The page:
Cruise Control SEO Is Over: How Hoteliers Take Charge and Increase Bookings 37-100%

By Jennifer Dunphy Vice President of Sales & Marketing, Vayu Media | July 14, 2013

If you are like many hoteliers, you are constantly on the lookout for the next silver bullet marketing strategy that will not only fill your rooms year round, but will have all of your property's amenities booked to capacity as well. With the convoluted online landscape and the way guests research and book their travel accommodations constantly changing, it can be a daunting task for hoteliers to find the proper channels to reach their targeted audience, let alone entice them to make reservations and engage them once they arrive. While there may not be a silver bullet solution that will keep you booked throughout the seasons, there certainly are strategies that can be implemented that will generate more bookings and increase your profits.

Good ol' SEO still does it. With the rapidly changing quality guidelines and search engine ranking algorithms, your business stands to benefit from your competitor's cruise control approach. Just make sure you take a more proactive stance. Leaving your SEO strategy in cruise control will ensure you miss out on the opportunity. Many hoteliers focus on the low hanging fruit or what they understand as "SEO" and then move on. A modern SEO strategy requires a comprehensive web strategy.

Bookings start with search

With numbers as high as 50%-70% of all hotel website visitors and website bookings originating as leads from the major search engines, driving bookings directly to the hotel website needs to top every hotelier's priority list.

Implementing a comprehensive SEO strategy will allow hotels of all sizes, even boutique hotels and B&Bs, to compete with the likes of Trip Advisor, Hotels.com, Expedia, etc. Although having a positive reputation on TripAdvisor and other OTAs is a part of having a successful SEO strategy for hotels, the fact remains that all of these reviews point to the OTA sites and directly compete with your own website for favorable rankings in the organic search results. By implementing a SEO strategy for your hotel you can and should keep your presence on the OTA's and drive direct, more profitable traffic, to your own website.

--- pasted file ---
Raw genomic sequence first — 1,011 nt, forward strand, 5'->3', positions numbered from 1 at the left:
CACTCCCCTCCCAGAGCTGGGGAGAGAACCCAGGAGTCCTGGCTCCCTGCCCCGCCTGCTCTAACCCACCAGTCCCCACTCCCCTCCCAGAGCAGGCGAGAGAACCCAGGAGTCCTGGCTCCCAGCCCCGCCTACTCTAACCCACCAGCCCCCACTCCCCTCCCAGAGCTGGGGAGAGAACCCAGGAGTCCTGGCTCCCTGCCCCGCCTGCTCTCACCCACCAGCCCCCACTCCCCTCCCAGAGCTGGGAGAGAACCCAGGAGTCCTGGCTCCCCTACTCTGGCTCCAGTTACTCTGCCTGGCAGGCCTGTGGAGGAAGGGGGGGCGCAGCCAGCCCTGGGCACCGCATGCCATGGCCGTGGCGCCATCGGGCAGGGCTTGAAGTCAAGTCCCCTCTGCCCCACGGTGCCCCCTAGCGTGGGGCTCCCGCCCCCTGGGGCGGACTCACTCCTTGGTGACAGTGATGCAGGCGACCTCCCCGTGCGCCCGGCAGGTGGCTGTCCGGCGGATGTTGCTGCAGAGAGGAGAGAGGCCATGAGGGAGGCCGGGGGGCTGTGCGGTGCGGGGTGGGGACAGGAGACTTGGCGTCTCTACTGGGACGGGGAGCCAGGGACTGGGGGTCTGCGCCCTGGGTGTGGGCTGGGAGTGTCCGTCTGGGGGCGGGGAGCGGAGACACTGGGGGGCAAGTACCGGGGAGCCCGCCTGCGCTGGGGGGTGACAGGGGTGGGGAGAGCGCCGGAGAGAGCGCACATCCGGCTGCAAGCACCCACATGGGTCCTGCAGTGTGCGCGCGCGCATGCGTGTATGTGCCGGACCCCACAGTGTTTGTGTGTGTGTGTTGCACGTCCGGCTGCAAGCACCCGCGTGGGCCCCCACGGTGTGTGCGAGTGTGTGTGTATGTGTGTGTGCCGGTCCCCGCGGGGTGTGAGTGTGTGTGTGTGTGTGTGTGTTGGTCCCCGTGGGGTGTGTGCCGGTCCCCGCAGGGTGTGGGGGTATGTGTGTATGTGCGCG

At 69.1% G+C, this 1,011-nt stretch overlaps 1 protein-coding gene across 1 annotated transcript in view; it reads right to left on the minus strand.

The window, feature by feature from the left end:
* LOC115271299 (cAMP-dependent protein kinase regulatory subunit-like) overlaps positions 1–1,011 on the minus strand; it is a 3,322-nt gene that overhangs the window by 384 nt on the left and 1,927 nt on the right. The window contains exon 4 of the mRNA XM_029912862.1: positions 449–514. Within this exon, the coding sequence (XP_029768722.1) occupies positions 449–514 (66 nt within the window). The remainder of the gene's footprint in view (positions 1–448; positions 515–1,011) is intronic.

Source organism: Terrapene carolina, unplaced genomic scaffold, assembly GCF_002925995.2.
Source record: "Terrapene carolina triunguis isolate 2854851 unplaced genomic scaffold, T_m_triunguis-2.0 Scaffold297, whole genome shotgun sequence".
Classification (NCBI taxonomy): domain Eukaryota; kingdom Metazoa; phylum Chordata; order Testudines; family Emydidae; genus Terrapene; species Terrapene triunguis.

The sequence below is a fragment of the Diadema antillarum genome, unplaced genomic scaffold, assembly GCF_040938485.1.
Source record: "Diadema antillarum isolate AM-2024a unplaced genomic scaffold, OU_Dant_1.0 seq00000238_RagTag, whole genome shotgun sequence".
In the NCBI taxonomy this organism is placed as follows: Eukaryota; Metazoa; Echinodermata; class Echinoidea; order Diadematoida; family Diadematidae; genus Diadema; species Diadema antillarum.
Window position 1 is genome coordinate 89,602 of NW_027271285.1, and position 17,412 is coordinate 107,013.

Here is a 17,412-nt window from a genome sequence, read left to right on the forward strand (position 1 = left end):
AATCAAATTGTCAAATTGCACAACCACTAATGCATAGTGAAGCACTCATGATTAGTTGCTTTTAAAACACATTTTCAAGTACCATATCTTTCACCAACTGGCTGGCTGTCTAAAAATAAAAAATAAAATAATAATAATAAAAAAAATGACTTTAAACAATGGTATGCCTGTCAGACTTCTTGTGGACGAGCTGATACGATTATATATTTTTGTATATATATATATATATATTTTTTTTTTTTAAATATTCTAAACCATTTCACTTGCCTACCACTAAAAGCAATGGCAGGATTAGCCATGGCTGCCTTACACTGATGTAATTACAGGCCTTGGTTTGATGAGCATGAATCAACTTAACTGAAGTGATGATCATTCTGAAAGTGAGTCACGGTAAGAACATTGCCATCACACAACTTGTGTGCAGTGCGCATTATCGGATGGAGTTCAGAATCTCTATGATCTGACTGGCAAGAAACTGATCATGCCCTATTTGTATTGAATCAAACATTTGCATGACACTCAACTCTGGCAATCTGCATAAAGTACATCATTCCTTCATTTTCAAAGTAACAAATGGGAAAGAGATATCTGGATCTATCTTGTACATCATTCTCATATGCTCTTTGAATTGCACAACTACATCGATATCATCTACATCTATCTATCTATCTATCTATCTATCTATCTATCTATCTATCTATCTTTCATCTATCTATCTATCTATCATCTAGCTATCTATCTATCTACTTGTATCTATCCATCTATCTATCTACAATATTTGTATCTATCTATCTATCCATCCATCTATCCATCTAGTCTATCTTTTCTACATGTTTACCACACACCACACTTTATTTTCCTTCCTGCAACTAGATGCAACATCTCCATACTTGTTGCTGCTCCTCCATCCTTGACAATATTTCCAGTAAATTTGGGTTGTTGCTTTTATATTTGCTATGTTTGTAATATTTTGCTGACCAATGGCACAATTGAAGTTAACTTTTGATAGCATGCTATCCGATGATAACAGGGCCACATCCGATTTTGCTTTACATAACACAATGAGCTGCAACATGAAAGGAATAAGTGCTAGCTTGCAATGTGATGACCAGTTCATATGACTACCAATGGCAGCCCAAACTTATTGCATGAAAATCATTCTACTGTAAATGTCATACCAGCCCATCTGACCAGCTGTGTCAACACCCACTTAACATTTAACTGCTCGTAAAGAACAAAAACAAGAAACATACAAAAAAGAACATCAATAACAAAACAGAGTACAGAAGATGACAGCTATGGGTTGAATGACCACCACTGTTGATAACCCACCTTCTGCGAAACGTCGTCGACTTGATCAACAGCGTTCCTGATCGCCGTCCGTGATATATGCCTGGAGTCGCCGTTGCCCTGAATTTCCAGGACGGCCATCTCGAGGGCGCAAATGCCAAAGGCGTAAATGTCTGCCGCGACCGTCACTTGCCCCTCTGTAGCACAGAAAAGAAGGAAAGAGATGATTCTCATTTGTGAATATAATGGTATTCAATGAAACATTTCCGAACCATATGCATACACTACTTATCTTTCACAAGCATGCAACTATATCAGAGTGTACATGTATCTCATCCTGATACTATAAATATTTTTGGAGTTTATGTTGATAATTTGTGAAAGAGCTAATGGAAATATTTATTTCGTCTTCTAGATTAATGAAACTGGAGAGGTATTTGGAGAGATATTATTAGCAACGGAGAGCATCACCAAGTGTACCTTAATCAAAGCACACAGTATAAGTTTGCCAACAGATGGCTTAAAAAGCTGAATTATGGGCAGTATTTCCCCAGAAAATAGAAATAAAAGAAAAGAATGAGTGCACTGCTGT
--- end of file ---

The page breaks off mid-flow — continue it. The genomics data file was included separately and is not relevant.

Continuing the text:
Increase opportunities 37-100%

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Eco-Friendly Practices: Corporate Social Responsibility

The hotel industry has undertaken a long-term effort to build more responsible and socially conscious businesses. What began with small efforts to reduce waste - such as paperless checkouts and refillable soap dispensers - has evolved into an international movement toward implementing sustainable development practices. In addition to establishing themselves as good corporate citizens, adopting eco-friendly practices is sound business for hotels. According to a recent report from Deloitte, 95% of business travelers believe the hotel industry should be undertaking “green” initiatives, and Millennials are twice as likely to support brands with strong management of environmental and social issues. Given these conclusions, hotels are continuing to innovate in the areas of environmental sustainability. For example, one leading hotel chain has designed special elevators that collect kinetic energy from the moving lift and in the process, they have reduced their energy consumption by 50%  over conventional elevators. Also, they installed an advanced air conditioning system which employs a magnetic mechanical system that makes them more energy efficient. Other hotels are installing Intelligent Building Systems which monitor and control temperatures in rooms, common areas and swimming pools, as well as ventilation and cold water systems. Some hotels are installing Electric Vehicle charging stations, planting rooftop gardens, implementing stringent recycling programs, and insisting on the use of biodegradable materials. Another trend is the creation of Green Teams within a hotel's operation that are tasked to implement earth-friendly practices and manage budgets for green projects. Some hotels have even gone so far as to curtail or eliminate room service, believing that keeping the kitchen open 24/7 isn't terribly sustainable. The May issue of the Hotel Business Review will document what some hotels are doing to integrate sustainable practices into their operations and how they are benefiting from them.